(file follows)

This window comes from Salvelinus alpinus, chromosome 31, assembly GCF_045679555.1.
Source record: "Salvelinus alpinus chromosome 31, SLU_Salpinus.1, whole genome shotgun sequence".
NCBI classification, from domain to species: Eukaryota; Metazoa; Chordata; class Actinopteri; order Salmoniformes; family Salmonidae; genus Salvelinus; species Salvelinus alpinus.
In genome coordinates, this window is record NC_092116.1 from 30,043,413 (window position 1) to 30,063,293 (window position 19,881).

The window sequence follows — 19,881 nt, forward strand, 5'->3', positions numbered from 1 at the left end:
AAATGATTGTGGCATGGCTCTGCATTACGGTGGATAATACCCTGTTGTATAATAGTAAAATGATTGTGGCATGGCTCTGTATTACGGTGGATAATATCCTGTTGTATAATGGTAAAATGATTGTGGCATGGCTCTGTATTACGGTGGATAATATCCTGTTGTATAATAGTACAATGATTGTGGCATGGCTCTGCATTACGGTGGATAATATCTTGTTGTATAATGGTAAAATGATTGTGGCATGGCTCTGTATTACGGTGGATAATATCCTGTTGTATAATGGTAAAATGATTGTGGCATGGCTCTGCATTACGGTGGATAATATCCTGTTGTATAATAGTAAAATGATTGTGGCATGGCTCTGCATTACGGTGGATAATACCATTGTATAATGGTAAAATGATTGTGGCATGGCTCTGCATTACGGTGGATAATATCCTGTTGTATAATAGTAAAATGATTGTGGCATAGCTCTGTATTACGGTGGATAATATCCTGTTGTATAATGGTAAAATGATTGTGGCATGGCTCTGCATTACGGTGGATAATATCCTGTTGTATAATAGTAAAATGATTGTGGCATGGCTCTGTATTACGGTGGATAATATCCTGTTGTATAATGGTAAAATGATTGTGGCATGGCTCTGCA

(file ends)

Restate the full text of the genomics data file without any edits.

This window comes from Salvelinus alpinus, chromosome 31, assembly GCF_045679555.1.
Source record: "Salvelinus alpinus chromosome 31, SLU_Salpinus.1, whole genome shotgun sequence".
NCBI classification, from domain to species: Eukaryota; Metazoa; Chordata; class Actinopteri; order Salmoniformes; family Salmonidae; genus Salvelinus; species Salvelinus alpinus.
In genome coordinates, this window is record NC_092116.1 from 30,043,413 (window position 1) to 30,063,293 (window position 19,881).

The window sequence follows — 19,881 nt, forward strand, 5'->3', positions numbered from 1 at the left end:
AAATGATTGTGGCATGGCTCTGCATTACGGTGGATAATACCCTGTTGTATAATAGTAAAATGATTGTGGCATGGCTCTGTATTACGGTGGATAATATCCTGTTGTATAATGGTAAAATGATTGTGGCATGGCTCTGTATTACGGTGGATAATATCCTGTTGTATAATAGTACAATGATTGTGGCATGGCTCTGCATTACGGTGGATAATATCTTGTTGTATAATGGTAAAATGATTGTGGCATGGCTCTGTATTACGGTGGATAATATCCTGTTGTATAATGGTAAAATGATTGTGGCATGGCTCTGCATTACGGTGGATAATATCCTGTTGTATAATAGTAAAATGATTGTGGCATGGCTCTGCATTACGGTGGATAATACCATTGTATAATGGTAAAATGATTGTGGCATGGCTCTGCATTACGGTGGATAATATCCTGTTGTATAATAGTAAAATGATTGTGGCATAGCTCTGTATTACGGTGGATAATATCCTGTTGTATAATGGTAAAATGATTGTGGCATGGCTCTGCATTACGGTGGATAATATCCTGTTGTATAATAGTAAAATGATTGTGGCATGGCTCTGTATTACGGTGGATAATATCCTGTTGTATAATGGTAAAATGATTGTGGCATGGCTCTGCA